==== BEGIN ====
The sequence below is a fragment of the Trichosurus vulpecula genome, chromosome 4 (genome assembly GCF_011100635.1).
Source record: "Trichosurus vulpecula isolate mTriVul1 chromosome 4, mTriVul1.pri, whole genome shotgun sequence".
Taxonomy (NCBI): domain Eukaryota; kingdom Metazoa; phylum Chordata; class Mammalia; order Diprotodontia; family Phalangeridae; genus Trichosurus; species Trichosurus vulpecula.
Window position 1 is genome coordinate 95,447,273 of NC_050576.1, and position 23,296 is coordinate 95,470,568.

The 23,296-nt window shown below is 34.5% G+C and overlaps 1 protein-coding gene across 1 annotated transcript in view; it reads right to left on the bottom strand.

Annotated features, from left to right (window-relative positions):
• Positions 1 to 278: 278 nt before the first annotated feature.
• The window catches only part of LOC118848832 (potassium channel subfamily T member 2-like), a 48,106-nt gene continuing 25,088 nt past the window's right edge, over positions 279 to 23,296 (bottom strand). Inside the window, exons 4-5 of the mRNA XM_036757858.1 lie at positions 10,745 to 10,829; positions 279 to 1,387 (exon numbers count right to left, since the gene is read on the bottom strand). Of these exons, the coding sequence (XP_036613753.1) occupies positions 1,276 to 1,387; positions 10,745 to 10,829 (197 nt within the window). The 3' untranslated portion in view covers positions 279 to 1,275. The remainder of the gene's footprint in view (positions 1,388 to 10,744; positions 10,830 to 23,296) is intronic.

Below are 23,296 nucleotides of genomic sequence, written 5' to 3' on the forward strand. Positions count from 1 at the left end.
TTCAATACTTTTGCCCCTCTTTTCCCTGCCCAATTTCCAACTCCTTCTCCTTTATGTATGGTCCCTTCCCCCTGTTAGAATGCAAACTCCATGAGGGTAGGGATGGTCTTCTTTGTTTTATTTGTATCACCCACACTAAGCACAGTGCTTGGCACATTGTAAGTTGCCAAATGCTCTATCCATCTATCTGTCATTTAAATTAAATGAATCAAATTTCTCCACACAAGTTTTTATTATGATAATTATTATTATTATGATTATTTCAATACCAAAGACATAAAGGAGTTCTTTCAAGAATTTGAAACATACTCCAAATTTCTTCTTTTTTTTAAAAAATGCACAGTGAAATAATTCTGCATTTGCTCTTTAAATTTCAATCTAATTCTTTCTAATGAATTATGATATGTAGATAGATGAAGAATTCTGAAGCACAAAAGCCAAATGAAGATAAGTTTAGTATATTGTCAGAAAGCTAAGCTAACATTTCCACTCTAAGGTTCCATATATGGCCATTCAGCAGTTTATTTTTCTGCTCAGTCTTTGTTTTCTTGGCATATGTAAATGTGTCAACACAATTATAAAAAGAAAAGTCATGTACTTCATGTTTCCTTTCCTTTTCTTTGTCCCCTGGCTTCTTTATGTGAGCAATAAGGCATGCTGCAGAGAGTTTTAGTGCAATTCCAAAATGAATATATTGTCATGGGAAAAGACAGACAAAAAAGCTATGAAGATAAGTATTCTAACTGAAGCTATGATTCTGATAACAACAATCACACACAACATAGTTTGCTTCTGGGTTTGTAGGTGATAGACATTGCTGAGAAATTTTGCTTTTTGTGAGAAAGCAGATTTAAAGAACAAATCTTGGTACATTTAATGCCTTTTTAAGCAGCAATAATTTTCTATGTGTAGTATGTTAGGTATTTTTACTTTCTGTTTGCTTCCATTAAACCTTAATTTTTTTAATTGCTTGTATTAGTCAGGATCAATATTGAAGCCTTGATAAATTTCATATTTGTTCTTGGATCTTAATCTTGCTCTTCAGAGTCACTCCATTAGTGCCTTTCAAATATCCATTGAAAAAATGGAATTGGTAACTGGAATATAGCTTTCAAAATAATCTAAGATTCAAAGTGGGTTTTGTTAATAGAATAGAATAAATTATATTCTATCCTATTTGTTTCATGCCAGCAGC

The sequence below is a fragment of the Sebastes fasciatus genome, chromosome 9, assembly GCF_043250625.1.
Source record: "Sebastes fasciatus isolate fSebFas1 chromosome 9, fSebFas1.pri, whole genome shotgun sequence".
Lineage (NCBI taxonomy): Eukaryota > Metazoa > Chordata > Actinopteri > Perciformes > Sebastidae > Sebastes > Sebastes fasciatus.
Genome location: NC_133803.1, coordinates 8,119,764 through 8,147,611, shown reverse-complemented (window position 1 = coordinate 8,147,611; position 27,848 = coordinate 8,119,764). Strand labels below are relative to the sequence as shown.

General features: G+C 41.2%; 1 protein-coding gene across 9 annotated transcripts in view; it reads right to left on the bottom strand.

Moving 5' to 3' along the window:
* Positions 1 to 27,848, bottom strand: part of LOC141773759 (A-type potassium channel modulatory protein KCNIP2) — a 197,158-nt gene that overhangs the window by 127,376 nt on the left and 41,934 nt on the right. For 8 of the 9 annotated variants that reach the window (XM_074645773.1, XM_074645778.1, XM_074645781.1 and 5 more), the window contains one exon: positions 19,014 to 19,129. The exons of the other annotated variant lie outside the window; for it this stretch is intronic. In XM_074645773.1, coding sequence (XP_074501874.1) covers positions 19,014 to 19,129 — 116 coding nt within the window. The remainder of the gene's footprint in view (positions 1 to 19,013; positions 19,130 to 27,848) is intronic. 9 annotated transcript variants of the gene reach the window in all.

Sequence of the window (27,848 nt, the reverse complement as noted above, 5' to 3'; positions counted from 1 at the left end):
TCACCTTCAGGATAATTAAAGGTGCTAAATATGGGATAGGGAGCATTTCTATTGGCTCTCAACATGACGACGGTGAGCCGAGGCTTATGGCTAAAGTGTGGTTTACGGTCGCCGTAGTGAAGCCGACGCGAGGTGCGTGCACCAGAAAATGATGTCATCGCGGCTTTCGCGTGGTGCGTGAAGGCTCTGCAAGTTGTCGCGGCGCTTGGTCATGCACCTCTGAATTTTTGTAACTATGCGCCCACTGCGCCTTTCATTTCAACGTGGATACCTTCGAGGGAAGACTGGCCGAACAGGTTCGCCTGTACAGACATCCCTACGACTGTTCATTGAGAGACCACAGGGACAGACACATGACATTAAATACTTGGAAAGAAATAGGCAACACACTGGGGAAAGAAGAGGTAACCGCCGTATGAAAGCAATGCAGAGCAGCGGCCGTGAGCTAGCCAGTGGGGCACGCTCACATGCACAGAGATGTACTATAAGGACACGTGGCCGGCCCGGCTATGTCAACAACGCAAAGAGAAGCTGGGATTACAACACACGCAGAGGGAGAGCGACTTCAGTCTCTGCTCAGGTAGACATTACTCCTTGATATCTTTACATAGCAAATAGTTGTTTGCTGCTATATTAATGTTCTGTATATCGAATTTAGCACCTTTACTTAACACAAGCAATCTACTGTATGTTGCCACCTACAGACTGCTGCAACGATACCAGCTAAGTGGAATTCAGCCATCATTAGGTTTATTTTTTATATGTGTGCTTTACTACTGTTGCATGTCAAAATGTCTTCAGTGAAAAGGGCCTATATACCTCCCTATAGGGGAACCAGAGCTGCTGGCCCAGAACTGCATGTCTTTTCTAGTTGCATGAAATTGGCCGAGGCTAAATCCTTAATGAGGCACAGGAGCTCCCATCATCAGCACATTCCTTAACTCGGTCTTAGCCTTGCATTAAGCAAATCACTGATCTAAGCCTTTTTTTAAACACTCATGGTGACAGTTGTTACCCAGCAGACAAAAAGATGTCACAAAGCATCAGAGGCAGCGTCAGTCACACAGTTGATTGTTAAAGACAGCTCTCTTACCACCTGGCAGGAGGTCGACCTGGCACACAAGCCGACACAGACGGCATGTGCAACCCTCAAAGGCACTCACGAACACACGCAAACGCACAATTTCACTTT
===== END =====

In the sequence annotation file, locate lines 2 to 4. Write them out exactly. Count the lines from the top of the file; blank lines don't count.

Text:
Source record: "Trichosurus vulpecula isolate mTriVul1 chromosome 4, mTriVul1.pri, whole genome shotgun sequence".
Taxonomy (NCBI): domain Eukaryota; kingdom Metazoa; phylum Chordata; class Mammalia; order Diprotodontia; family Phalangeridae; genus Trichosurus; species Trichosurus vulpecula.
Window position 1 is genome coordinate 95,447,273 of NC_050576.1, and position 23,296 is coordinate 95,470,568.